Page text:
Sketch by Jack Chalker

Post War

Saviour of Ceylon

Post War


Information from Wikiwand

After a lengthy period of recovery, Birchall returned to active duty. Through the late 1940s and 1950s, he held a number of senior staff positions in the RCAF, and he was involved in the formation of the North Atlantic Treaty Organization (NATO) and North American Air Defence Command (NORAD).

In 1950, U.S. President Harry Truman appointed Birchall an officer of the Legion of Merit, saying: "His exploits became legendary throughout Japan and brought renewed faith and strength to many hundreds of ill and disheartened prisoners."

Distinguished Flying Cross

He was awarded a Distinguished Flying Cross for his actions in Ceylon, and made an officer of the Order of the British Empire for his actions in the POW camps.

Leonard Birchall retired from the RCAF in 1967, and then worked at York University, Ontario, until 1982. He passed away at the age of 89 in 2004.

Promoted to air commodore, he was appointed commandant of the Royal Military College (RMC) in Kingston, Ontario, in 1963. For the next four years, he inspired a generation of future officers in the Canadian military. In 1967, not supportive of the federal government’s decision to unify the various arms of the Canadian Forces, he resigned from the RCAF. For the next 15 years, he worked as the chief executive and administrative officer of the Faculty of Administrative Studies at York University, Toronto.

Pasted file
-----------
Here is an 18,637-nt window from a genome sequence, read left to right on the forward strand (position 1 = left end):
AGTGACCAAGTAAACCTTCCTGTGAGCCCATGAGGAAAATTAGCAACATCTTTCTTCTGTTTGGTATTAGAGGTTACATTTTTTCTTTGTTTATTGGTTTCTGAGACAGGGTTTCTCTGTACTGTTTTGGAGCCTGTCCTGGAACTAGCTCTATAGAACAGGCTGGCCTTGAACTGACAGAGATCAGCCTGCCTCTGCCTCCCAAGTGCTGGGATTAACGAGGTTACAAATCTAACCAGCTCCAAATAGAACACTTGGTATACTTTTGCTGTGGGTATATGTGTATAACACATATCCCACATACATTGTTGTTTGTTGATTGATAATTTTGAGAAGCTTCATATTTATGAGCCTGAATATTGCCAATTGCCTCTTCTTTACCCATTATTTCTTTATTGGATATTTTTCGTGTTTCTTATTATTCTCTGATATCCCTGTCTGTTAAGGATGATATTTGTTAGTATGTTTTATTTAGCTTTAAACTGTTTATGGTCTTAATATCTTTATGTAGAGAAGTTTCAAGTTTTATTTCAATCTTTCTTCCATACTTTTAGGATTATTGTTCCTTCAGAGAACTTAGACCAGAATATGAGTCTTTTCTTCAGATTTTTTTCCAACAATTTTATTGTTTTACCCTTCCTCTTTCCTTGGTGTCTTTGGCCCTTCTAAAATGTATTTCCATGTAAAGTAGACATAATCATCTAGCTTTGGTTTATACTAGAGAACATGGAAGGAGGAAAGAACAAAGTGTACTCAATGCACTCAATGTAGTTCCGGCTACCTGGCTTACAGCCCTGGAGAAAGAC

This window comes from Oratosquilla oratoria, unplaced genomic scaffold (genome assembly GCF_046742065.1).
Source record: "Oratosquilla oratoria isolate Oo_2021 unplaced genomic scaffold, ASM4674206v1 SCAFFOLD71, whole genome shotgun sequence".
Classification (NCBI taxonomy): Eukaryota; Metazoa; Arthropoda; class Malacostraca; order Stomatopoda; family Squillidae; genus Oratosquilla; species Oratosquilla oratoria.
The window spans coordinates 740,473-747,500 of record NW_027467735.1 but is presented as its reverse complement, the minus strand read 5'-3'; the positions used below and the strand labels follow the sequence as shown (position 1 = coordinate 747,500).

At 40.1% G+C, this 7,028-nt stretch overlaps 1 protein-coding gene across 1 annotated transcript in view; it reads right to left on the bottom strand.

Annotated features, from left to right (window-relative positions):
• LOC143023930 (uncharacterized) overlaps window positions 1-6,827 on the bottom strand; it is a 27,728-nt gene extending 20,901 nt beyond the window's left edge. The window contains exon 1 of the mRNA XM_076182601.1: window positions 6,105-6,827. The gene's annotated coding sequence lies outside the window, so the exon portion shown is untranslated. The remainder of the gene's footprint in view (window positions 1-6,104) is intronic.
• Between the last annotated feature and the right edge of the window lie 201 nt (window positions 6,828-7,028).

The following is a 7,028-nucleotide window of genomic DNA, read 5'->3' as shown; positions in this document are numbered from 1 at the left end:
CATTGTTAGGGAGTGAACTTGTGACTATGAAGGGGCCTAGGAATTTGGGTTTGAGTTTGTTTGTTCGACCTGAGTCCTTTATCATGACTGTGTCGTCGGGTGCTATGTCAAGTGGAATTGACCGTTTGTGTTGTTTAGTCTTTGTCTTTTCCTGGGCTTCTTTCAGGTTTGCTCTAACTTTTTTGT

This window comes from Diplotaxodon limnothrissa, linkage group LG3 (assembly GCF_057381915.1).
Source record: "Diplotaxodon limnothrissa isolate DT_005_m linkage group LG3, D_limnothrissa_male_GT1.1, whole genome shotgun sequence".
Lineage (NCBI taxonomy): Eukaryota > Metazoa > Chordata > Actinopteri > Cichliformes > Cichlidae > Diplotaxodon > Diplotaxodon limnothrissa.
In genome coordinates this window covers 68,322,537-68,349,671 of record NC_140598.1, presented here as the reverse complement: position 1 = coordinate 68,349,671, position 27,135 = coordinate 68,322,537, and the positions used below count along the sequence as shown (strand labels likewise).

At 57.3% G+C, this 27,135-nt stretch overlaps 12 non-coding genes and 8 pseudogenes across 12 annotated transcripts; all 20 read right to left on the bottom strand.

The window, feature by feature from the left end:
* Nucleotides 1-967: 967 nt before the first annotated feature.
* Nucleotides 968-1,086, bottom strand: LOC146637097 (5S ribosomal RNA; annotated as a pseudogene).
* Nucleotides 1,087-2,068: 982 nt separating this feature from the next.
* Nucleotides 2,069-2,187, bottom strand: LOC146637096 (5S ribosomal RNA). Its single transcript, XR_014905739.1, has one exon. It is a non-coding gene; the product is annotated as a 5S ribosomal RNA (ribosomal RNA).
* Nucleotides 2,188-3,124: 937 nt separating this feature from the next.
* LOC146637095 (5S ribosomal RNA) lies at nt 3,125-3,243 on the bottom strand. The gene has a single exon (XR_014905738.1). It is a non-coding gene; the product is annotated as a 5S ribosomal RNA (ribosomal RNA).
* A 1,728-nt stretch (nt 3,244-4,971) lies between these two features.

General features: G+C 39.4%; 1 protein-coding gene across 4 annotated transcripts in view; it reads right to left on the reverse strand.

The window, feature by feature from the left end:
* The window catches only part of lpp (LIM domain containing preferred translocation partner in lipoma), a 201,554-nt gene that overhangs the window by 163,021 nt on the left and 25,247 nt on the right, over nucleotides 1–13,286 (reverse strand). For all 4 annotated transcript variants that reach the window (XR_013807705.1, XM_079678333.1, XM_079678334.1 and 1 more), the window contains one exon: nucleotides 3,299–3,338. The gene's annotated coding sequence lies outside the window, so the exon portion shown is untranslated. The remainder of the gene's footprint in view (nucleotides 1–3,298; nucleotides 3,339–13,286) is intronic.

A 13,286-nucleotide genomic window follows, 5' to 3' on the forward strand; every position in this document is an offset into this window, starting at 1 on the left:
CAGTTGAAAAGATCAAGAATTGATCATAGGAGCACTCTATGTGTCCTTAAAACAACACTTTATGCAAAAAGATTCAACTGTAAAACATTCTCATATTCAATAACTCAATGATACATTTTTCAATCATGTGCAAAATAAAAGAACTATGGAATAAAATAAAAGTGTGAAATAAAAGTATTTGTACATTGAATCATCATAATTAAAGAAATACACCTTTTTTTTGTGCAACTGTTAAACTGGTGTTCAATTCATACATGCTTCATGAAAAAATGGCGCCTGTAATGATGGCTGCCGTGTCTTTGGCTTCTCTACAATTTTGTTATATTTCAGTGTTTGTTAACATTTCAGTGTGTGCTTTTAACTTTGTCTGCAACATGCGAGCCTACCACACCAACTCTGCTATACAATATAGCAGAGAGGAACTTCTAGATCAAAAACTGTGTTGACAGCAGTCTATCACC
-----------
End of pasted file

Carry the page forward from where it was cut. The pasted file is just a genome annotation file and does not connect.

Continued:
In 2000, Birchall received the Order of Canada. In 2001, he was inducted into Canada's Aviation Hall of Fame. He was honorary colonel at the Royal Military College of Canada. Birchall was the only member of the Canadian military to have earned five clasps for his Canadian Forces Decoration, representing 62 years of service with the air force. The only other person with five clasps was Queen Elizabeth the Queen Mother.

As a recipient of the 2001 Vimy Award, Birchall was recognised as a Canadian who made a significant and outstanding contribution to the defence and security of Canada and the preservation of Canada's democratic values. He was also honoured for his years of service to the community, including building a facility in 1993 at a Kingston Girl Guide camp at his own cost.


The Leonard Birchall Sports pavilion

The Leonard Birchall Sports pavilion at the Royal Military College of Canada, in the area of the Navy Bay sports fields, was constructed in his honour, from December 2008 to September 2009. The road leading to the terminal and hangars at Kingston's Norman Rogers Airport is named Len Birchall Way.

His widow Kathleen Birchall donated money to the Air Cadet League of Canada to set up a scholarship in his name. On 9 November 2011, 883 Air Commodore Leonard Birchall Squadron of the Royal Canadian Air Cadets based in Markham, Ontario was formed.

In 2011, Air Commodore Birchall's name was also added to the wall of honour at the Royal Military College of Canada.

Birchall was dubbed the "Saviour of Ceylon" by the Canadian press.


Leonard Joseph Birchall passed away at the age of 89 in 2004.



Appendix - The Crew


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[Saviour of Ceylon] [Combat Duty] [Existence as a PoW] [Post War] [Appendix]



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